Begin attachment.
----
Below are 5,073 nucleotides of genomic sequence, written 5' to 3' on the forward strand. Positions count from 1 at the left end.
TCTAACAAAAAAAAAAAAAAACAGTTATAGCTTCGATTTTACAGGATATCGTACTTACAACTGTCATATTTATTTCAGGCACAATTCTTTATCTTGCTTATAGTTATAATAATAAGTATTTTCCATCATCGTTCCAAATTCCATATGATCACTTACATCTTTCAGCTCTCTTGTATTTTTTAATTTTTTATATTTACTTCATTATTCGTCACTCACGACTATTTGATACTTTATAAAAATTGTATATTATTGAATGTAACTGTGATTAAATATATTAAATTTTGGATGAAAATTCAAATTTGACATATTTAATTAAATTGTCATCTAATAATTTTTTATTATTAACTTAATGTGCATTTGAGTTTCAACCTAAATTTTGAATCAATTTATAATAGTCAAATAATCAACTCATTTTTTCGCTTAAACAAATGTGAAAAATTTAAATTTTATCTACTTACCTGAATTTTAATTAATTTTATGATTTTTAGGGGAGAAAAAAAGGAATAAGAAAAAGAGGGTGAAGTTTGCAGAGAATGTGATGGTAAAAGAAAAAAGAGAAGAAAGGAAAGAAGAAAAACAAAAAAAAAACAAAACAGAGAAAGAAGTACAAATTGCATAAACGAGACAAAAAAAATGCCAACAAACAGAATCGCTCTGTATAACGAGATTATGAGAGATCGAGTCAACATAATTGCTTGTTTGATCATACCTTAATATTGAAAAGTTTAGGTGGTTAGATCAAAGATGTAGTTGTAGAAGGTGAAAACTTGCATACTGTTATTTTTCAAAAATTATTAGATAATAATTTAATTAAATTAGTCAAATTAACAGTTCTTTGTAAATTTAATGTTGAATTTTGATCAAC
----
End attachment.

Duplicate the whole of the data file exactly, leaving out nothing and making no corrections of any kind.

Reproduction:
Below are 5,073 nucleotides of genomic sequence, written 5' to 3' on the forward strand. Positions count from 1 at the left end.
TCTAACAAAAAAAAAAAAAAACAGTTATAGCTTCGATTTTACAGGATATCGTACTTACAACTGTCATATTTATTTCAGGCACAATTCTTTATCTTGCTTATAGTTATAATAATAAGTATTTTCCATCATCGTTCCAAATTCCATATGATCACTTACATCTTTCAGCTCTCTTGTATTTTTTAATTTTTTATATTTACTTCATTATTCGTCACTCACGACTATTTGATACTTTATAAAAATTGTATATTATTGAATGTAACTGTGATTAAATATATTAAATTTTGGATGAAAATTCAAATTTGACATATTTAATTAAATTGTCATCTAATAATTTTTTATTATTAACTTAATGTGCATTTGAGTTTCAACCTAAATTTTGAATCAATTTATAATAGTCAAATAATCAACTCATTTTTTCGCTTAAACAAATGTGAAAAATTTAAATTTTATCTACTTACCTGAATTTTAATTAATTTTATGATTTTTAGGGGAGAAAAAAAGGAATAAGAAAAAGAGGGTGAAGTTTGCAGAGAATGTGATGGTAAAAGAAAAAAGAGAAGAAAGGAAAGAAGAAAAACAAAAAAAAAACAAAACAGAGAAAGAAGTACAAATTGCATAAACGAGACAAAAAAAATGCCAACAAACAGAATCGCTCTGTATAACGAGATTATGAGAGATCGAGTCAACATAATTGCTTGTTTGATCATACCTTAATATTGAAAAGTTTAGGTGGTTAGATCAAAGATGTAGTTGTAGAAGGTGAAAACTTGCATACTGTTATTTTTCAAAAATTATTAGATAATAATTTAATTAAATTAGTCAAATTAACAGTTCTTTGTAAATTTAATGTTGAATTTTGATCAAC